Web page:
This is going to be good.
A few months back, I told Commissioner Timoney I was going to Ireland for a story on its booming economy. He recommended I call his cousin Frank. Said he's tough, but thoughtful. A street-savvy cop with a deep sense of Irish history.
Frank will give you the straight scoop. At the very least, he's good for a pint, Timoney said.
I called Frank from my Dublin hotel on a Tuesday around 4 p.m. He said he would love to meet. Frank lives in County Kildare, about 25 miles west of Dublin. He was at the hotel by 7 p.m.
Standing in the lobby, Frank did not look like a cop. He was fit and distinguished, wearing a suit and tie.
Frank is taller than his cousin and has a more pointy face. He also has a white shock of hair that makes him look a little like Frank McCourt, the author of "Angela's Ashes."
Don't tell Frank Timoney that.
Like most Irish natives, he is no fan of McCourt's popular novel about death, drink and despair in Ireland.
He thinks McCourt mixed a lot of fiction with fact. Times were tough in Ireland. But it was nowhere near the hell McCourt describes.
"There's a heap of bull---- in it," Frank said.
Forget McCourt. Let's go for a ride.
Frank wheeled the car through the narrow streets of Dublin to a gritty neighborhood known as the Liberties. This is where he and Sean grew up.
Their fathers were brothers. Because of their age difference - Frank is eight years older than Sean - the cousins did not hang out as kids, but they talk almost weekly now.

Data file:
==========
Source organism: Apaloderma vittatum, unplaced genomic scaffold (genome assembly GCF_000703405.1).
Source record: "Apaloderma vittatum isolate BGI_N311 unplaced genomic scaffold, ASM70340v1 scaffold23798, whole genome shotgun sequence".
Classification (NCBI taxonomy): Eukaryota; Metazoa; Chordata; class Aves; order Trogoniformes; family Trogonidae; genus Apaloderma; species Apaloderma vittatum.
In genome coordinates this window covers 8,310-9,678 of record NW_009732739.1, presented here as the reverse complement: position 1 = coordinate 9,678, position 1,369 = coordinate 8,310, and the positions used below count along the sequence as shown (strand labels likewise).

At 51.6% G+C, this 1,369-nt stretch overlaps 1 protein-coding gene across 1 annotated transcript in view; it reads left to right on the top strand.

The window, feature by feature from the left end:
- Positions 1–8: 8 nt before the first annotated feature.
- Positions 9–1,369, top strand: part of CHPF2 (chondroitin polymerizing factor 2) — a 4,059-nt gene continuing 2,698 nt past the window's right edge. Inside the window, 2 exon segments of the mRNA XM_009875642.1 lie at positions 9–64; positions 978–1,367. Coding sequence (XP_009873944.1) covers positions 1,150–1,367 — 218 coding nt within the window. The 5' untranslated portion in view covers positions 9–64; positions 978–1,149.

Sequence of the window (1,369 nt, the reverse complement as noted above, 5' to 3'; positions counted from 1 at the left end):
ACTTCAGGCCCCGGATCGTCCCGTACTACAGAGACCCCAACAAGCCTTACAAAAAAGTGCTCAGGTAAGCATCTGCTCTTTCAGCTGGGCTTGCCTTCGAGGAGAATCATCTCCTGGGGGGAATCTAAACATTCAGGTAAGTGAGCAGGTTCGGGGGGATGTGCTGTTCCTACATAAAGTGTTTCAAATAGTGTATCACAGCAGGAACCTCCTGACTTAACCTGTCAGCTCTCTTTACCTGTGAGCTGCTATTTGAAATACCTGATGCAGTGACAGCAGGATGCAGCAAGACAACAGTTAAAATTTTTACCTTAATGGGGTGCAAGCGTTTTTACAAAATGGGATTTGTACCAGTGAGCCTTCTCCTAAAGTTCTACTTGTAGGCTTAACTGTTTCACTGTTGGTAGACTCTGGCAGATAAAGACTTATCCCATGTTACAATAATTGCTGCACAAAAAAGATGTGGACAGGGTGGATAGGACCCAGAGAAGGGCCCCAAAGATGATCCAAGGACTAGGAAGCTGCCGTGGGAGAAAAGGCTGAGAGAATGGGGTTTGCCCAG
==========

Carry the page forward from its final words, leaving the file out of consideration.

Liberties was jammed with tenements when they grew up. Sean Timoney's house has been torn down, but it's still a tough neighborhood - though not as gritty as it was when he lived there. The kids playing in the streets had holes in their shoes, but no one felt poor because everyone was broke.
Liberties got its name after residents refused to pay taxes to Great Britain.
"That's where Sean was christened," Frank said, pointing toward St. Audeon's Church up a hill a few blocks away.
Here's a parking spot. O'Shea's Pub is just around the corner. The tour is over.
It's dark inside. A few men are sitting at the bar. We grab a table. Frank orders a Guinness. I have the same.
"I can tell you categorically that there are 98 pints of Guinness in every barrel," he said.
How do you know?
"My father was a tailor," he said. "Then he won the Irish Sweepstakes in 1929. He invested the winnings in a pub. We all lived upstairs and helped out in the pub."
Then the Depression hit. No one had money for a pint. Frank's father extended credit to the regulars. Such liberal bookkeeping drove him out of the pub business.
No work and lots of Guinness had a huge impact on the country's population, Frank recalled.
"The drink made all the men prolific breeders," he said. "They would spend the day at the pub, drink 10 pints and come home looking for their conjugal rights."
With no work and no hope, thousands moved away. Sean moved to New York in 1963. He was 13. His father, Kieran, had gone three years earlier, working as a doorman in the States, trying to give his three kids a better life.
Kieran returned to Ireland in 1966. Sick with cancer, he went home to see his family. To see the green hills again.